Support for Telemedicine in Rehabilitation

November 1, 2014
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Recognized barriers to telemedicine in rehabilitation, for example, the need for hands on intervention, a lack of billing codes, and not enough studies on cost-effectiveness, did not dampen the enthusiasm for the potential of the field and the inevitability of future interventions at American Congress of Rehabilitation Medicine annual conference in Toronto. Presenters in numerous sessions demonstrated the many benefits of tele-rehabilitation for patients, providers, healthcare systems and payers.

Recognized barriers to telemedicine in rehabilitation, for example, the need for hands on intervention, a lack of billing codes, and not enough studies on cost-effectiveness, did not dampen the enthusiasm for the potential of the field and the inevitability of future interventions at American Congress of Rehabilitation Medicine annual conference in Toronto. Presenters in numerous sessions demonstrated the many benefits of tele-rehabilitation for patients, providers, healthcare systems and payers.

Two sessions we attended, “Use Of Telemedicine In Spinal Cord Injury And Pressure Sore. A Pilot Project “ and “Tele-rehabilitation: A New Frontier In Geriatric Rehabilitation” debunked many of the common myths of telemedicine including:

  • Concerns about patient privacy
  • Ability of seniors to use telemedicine
  • Diminished care quality

Instead what they showed was:

  • Patients were more than willing to invite the video into their homes
  • Seniors and people with severe disabilities can use technology with the right support
  • Care quality can be improved by telemedicine

However, even with solid data presented in all of these sessions, presenters joked that telemedicine still largely suffers from a disease called “pilotitis”, that is never progressing past the pilot stage and a proliferation of pilots.

The Use of Telemedicine In Spinal Cord Injury And Pressure Sore: A Pilot Project

Norwegian Health SystemThis session showcased another great example of an interdisciplinary team, common at this conference. This team was from Norway, as they called it “land of trolls and polar bears.” Norway has a total area of 385,252 square kilometres and a population of 5,109,059 people (2014). 84% of the population has smart phones. Like most countries other than the US, they also have socialized medicine. Telemedicine was first introduced in Norway in 1980, so the fact that this project was still a pilot points to some of that “pilotitis.”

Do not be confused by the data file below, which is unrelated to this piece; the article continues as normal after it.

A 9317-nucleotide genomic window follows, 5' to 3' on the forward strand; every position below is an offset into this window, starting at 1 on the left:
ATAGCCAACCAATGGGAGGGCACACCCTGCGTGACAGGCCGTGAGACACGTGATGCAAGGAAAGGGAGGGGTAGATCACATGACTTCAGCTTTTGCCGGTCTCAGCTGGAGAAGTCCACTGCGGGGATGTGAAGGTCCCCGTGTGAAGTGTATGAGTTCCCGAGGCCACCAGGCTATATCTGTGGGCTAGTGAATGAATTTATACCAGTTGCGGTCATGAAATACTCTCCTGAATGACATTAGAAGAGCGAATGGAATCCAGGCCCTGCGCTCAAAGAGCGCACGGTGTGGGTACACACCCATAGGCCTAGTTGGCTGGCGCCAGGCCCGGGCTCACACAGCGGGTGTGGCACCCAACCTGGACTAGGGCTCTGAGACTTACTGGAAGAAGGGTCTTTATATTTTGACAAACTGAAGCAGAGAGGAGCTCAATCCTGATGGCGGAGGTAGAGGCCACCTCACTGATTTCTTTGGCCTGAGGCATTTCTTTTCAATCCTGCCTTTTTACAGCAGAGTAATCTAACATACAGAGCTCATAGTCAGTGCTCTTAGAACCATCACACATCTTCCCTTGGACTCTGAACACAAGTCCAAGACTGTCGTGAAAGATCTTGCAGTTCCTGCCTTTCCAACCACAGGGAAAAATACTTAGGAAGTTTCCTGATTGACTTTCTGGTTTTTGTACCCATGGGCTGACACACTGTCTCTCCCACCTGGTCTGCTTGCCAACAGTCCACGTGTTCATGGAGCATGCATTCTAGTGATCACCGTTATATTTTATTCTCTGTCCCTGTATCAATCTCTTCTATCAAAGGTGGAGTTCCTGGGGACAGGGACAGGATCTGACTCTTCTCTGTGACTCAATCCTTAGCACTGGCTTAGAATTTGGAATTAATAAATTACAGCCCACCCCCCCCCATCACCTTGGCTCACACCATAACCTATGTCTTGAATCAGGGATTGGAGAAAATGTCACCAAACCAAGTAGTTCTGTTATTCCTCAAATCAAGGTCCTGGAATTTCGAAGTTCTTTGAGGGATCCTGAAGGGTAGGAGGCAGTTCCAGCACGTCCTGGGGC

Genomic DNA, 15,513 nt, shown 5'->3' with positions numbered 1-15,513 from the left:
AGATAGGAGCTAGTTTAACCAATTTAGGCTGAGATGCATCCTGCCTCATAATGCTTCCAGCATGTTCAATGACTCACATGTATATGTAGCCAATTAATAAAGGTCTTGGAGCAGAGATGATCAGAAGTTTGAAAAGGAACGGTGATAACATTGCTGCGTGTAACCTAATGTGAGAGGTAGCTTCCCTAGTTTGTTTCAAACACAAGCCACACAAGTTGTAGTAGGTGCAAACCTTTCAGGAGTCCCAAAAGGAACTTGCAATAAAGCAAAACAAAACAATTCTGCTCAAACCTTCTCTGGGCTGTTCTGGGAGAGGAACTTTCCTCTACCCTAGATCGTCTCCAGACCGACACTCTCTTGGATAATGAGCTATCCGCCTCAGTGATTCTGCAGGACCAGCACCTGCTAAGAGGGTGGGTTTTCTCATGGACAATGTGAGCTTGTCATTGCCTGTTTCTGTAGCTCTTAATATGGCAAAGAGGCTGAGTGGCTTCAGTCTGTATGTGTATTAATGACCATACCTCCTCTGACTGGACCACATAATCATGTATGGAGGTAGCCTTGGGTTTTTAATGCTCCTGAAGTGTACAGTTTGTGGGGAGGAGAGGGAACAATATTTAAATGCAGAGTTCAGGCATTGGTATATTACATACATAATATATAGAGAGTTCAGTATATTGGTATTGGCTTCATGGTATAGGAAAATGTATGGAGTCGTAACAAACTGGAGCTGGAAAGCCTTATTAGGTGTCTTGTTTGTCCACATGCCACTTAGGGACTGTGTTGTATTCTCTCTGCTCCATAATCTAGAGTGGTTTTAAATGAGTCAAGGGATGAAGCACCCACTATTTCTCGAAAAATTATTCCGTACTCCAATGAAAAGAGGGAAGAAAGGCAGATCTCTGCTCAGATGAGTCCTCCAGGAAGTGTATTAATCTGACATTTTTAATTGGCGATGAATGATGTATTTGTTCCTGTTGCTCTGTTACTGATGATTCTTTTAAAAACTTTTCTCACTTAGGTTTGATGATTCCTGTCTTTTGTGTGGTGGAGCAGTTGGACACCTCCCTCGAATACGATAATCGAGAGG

The driver for this particular project was two-fold: improve patient care by enabling patients to stay in their home, extend the reach of specialists to rural areas. Both are common reasons for telemedicine, and also can help lower healthcare costs in this case by decreasing transportation of the patient to a medical center located a few hours away. This particular intervention focused on helping Paraplegic patients manage pressure ulcers. Due to both cost and patient preference, patients with spinal cord injuries are being released earlier from hospital. However the risk of developing a pressure ulcer is greater and local healthcare support often does not have the expertise needed.

In this case, a team from the hospital would check in with the patient via video conference through a web camera at the patient site. Now, here’s where we debunk the myth of patient privacy. The patient in this case was so happy with the remote support and care he received that he agreed to have the recording of his sessions shown at the conference. For those unfamiliar, pressure ulcers occur in intimate locations like the buttocks. The team did a great job of showing how they manage to capture high-quality video over speeds as low as 256k and keep the privacy of the patient protected by positioning the camera only on the ulcer with no identifyiable patient visuals. (The video presented in the session was not for the faint of heart though.)